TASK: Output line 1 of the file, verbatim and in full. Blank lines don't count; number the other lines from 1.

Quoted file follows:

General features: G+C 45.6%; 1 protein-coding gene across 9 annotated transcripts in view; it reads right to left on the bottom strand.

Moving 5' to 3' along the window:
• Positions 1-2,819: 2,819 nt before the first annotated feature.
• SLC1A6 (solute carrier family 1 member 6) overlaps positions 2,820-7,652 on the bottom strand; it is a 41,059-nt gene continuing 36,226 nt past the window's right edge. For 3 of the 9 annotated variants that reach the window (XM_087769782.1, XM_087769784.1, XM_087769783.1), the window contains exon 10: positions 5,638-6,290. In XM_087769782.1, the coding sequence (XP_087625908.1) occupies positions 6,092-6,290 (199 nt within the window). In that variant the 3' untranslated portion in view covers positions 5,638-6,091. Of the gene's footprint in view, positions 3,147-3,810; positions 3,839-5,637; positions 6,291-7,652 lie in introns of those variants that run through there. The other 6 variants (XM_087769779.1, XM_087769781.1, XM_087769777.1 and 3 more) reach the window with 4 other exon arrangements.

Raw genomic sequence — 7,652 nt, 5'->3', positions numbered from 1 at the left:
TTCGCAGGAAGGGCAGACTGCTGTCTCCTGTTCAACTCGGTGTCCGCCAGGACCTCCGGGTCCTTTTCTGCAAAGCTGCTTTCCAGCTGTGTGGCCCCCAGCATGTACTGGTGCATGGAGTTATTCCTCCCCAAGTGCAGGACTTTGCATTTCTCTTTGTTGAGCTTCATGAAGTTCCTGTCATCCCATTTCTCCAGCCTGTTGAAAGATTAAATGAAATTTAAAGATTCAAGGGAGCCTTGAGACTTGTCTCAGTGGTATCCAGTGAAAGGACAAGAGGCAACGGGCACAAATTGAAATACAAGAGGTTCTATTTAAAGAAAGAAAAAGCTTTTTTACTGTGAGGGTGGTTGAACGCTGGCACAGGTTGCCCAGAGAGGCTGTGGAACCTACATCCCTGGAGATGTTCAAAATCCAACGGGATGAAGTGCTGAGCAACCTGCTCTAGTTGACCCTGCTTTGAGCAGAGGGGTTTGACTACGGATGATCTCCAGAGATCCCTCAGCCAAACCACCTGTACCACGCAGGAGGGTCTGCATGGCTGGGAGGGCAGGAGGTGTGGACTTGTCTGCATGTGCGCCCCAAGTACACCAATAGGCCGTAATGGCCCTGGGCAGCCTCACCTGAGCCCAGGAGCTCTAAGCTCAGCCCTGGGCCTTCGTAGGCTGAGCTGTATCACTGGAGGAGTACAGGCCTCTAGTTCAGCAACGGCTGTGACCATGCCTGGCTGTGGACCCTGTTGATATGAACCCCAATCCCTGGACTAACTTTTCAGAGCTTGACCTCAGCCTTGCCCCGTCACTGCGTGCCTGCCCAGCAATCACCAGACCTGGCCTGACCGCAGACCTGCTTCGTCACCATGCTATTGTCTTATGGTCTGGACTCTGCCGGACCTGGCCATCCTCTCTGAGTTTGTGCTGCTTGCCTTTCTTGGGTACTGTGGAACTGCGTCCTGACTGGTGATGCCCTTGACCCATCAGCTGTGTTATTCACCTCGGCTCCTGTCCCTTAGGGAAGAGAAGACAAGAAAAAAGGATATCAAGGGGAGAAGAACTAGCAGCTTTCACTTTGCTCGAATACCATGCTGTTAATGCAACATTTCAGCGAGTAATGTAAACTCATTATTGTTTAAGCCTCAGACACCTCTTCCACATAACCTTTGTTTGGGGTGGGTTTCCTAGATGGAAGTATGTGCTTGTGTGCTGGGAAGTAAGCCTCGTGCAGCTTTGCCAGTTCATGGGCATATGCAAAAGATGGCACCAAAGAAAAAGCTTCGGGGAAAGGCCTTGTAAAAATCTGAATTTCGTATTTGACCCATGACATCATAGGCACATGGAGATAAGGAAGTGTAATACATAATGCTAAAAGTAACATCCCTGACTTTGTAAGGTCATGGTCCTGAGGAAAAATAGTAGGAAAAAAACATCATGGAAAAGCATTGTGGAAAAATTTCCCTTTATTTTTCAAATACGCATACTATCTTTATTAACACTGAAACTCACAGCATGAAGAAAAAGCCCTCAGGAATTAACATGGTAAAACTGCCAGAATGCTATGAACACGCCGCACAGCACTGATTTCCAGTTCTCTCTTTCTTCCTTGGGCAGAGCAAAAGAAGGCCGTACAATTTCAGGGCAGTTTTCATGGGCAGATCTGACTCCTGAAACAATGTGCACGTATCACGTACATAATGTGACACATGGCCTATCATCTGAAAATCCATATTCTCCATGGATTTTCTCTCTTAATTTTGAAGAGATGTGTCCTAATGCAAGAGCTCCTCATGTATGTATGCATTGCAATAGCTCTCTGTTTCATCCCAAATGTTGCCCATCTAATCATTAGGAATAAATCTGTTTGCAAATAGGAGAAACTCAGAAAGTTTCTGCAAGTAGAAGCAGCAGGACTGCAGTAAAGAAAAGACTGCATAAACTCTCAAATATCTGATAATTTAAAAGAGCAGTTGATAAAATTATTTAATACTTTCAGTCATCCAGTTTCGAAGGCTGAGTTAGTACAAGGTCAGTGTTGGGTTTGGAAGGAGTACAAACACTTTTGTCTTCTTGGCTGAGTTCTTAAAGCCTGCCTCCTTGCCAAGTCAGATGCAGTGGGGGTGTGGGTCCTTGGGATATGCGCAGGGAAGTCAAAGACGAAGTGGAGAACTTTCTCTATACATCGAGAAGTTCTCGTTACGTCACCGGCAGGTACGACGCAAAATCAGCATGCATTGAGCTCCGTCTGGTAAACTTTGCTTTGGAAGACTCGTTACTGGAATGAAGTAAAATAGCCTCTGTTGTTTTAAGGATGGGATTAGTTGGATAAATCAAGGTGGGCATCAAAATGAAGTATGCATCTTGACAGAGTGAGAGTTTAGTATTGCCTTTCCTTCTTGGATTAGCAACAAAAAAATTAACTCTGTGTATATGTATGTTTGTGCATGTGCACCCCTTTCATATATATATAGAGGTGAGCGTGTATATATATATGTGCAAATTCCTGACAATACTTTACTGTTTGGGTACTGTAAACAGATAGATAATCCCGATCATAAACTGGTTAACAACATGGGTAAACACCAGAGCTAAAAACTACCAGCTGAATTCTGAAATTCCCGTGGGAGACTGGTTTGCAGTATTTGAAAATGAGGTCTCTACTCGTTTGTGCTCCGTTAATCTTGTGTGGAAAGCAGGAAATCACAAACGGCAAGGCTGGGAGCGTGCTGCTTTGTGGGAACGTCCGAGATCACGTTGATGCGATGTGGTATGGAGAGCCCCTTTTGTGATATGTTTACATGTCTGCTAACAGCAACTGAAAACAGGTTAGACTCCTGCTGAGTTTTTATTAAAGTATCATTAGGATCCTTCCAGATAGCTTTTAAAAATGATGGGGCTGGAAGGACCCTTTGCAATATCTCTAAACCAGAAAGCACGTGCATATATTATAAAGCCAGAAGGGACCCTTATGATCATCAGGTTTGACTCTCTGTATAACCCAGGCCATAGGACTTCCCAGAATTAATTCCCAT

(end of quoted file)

General features: G+C 45.6%; 1 protein-coding gene across 9 annotated transcripts in view; it reads right to left on the bottom strand.